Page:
Philippe M.

Project Management Graduate
Happy to mentor
Happy to be contacted

About me

Philippe M.
Biotechnology and Microbiology (with year in europe)
United Kingdom

My employment

Project Management Graduate
United Kingdom
Engineering and manufacturing
Large business (250+ employees)

More about Philippe

Low Income Household
BAME student

Like this profile?

Add this profile to your favourites so you can return to it later from your account.

A day in the life of a Project Management Graduate in the United Kingdom

It's a huge world and you may have all the theory, but it works very differently in practice when money and profit is involved.

Briefly describe the organisation you work for

Ocado surprisingly are less of a grocery company and more of a tech company. A large part of the workforce are involved in software and delivering huge £100m+ warehouses that are responsible for picking groceries into the boxes that get delivered to you. There are several cool youtube videos about it online and would highly recommend!

What do you do?

Currently, I'm assisting Projects and driving them forward. This involves doing research, stakeholder communication and relaying information to the right people and reporting back to my senior. In my previous placement, I had full ownership of a couple of projects and had to organise everything from actions, resources as well as some data collection and analysis.

Reflecting upon your past employment and education, what led you to your current career choice?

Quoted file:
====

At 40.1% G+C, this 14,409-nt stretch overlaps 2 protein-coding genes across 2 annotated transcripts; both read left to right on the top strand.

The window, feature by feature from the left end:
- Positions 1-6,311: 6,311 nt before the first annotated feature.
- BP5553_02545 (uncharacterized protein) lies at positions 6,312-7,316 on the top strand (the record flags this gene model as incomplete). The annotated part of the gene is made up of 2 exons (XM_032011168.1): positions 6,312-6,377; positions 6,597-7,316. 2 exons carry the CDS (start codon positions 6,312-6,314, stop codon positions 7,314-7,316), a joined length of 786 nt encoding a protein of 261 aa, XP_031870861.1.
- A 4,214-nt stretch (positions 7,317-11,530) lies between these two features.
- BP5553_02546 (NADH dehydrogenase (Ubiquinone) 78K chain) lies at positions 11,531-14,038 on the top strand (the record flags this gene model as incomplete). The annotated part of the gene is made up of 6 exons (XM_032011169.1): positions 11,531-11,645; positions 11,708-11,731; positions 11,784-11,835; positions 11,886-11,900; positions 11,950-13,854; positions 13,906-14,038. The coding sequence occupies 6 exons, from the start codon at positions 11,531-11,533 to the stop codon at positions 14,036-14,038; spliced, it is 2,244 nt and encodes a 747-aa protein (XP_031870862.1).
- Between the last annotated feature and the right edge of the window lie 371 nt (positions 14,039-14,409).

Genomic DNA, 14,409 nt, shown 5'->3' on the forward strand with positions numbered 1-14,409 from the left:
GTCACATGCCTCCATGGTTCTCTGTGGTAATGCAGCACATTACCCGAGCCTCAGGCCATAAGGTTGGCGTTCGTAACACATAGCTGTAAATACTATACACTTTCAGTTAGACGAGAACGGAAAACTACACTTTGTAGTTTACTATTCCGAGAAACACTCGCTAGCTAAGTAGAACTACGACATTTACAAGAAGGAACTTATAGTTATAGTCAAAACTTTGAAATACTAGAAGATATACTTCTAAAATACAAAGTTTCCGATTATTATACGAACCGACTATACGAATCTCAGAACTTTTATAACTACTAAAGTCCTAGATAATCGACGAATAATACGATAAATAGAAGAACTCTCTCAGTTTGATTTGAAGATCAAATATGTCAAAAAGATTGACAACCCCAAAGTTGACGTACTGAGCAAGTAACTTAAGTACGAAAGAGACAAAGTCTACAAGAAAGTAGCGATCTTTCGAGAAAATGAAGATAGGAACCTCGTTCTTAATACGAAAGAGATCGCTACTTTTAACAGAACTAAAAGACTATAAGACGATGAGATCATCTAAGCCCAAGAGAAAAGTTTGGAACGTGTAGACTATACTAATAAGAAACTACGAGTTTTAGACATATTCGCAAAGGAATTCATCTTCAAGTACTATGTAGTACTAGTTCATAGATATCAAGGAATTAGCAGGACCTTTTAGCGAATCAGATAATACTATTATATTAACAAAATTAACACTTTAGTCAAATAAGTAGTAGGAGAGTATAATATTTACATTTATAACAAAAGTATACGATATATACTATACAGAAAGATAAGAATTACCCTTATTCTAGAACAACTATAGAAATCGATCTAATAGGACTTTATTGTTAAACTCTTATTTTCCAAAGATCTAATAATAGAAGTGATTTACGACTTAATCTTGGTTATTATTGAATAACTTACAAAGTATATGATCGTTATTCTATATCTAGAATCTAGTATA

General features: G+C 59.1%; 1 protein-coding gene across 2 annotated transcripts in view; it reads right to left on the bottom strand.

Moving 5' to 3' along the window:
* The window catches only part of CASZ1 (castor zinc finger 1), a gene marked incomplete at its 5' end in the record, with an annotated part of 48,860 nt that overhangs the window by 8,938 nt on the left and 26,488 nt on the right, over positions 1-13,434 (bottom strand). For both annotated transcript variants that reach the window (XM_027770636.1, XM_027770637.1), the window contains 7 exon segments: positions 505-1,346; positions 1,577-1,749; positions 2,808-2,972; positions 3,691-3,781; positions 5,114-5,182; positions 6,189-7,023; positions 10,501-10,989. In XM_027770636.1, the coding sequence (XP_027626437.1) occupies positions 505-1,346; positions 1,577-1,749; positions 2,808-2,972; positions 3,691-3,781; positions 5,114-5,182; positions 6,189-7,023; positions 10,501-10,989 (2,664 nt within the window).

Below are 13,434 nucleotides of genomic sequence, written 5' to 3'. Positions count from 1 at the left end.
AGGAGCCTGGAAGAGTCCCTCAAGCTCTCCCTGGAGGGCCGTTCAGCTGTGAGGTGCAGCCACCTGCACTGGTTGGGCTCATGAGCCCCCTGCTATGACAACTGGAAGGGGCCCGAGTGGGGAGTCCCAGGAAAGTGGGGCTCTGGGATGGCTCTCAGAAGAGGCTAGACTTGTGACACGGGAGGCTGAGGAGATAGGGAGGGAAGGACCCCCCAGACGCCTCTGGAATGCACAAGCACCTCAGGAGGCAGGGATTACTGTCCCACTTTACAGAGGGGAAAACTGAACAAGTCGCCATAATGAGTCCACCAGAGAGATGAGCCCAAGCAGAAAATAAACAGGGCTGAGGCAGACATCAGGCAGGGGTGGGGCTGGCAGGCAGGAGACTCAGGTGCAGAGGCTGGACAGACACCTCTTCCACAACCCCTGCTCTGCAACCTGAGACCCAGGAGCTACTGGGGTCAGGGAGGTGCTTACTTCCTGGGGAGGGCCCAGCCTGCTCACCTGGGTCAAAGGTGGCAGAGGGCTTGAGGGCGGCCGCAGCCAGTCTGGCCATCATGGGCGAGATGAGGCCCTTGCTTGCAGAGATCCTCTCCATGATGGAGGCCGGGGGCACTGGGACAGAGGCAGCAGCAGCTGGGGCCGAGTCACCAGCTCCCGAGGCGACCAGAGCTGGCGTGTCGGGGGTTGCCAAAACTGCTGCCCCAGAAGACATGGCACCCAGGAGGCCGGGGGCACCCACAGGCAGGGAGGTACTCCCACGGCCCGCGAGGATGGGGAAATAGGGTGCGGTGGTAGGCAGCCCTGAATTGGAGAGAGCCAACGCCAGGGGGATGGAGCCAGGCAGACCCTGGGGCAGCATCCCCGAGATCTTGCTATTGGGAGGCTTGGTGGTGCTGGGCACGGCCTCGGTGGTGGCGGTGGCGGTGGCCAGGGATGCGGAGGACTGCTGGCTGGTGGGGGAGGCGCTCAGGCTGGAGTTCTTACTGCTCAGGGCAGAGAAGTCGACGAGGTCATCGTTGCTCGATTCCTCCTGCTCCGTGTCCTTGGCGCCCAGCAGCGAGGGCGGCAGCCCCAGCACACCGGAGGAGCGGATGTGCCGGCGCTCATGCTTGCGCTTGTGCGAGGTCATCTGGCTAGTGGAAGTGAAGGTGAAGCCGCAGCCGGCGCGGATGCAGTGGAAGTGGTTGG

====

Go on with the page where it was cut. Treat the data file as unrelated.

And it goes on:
By sheer accident. I thought I was pretty organised so I applied for Logistics roles for post uni. This job title was listed as 'Logistics Projects' and thought little of it. After 3 weeks in I realised this was in fact, a Project Management scheme but I figured it was more transferable so I had no problem committing.

Is your current job sector different from what you thought you would enter when you graduated?

Entirely. First of all, I had no idea on the variety of jobs available out there and it's difficult for students to make sense out of the large world outside of uni. Ultimately, I don't think any student can truly know what a job sector is like unless they are very very ambitious and have a clear cut vision of what they want to be. There's no shame in embracing the twists and turns that are inevitable for anyone leaving uni.

Describe your most memorable day at work

I was entirely responsible for installing a piece of sensory equipment in a warehouse from start to finish with a supplier. First time doing anything like this. I was their go-to guy for answers (and I definitely didn't have all the answers but they didn't know that) and was in charge of ensuring they installed it to the specification me and boss agreed to and all the equipment needed for installation was ready. The tricky part was there were a string of approvals and processes I needed to follow for suppliers to be on site and it was only on the day itself did I realise I didn't quite get all the authorisation I needed. So it was quite hectic, I had to wing it and whilst the suppliers were getting ready, it was a huge rush having to find a forklift, authorise it for my use, estimate how long I'll need it for, contact operations and tell them how long I'll need to take some machines offline. Thankfully they all complied. Would not recommend taking this route as it was stressful but such a great experience. 10/10 day, but I did work 10 hours that day...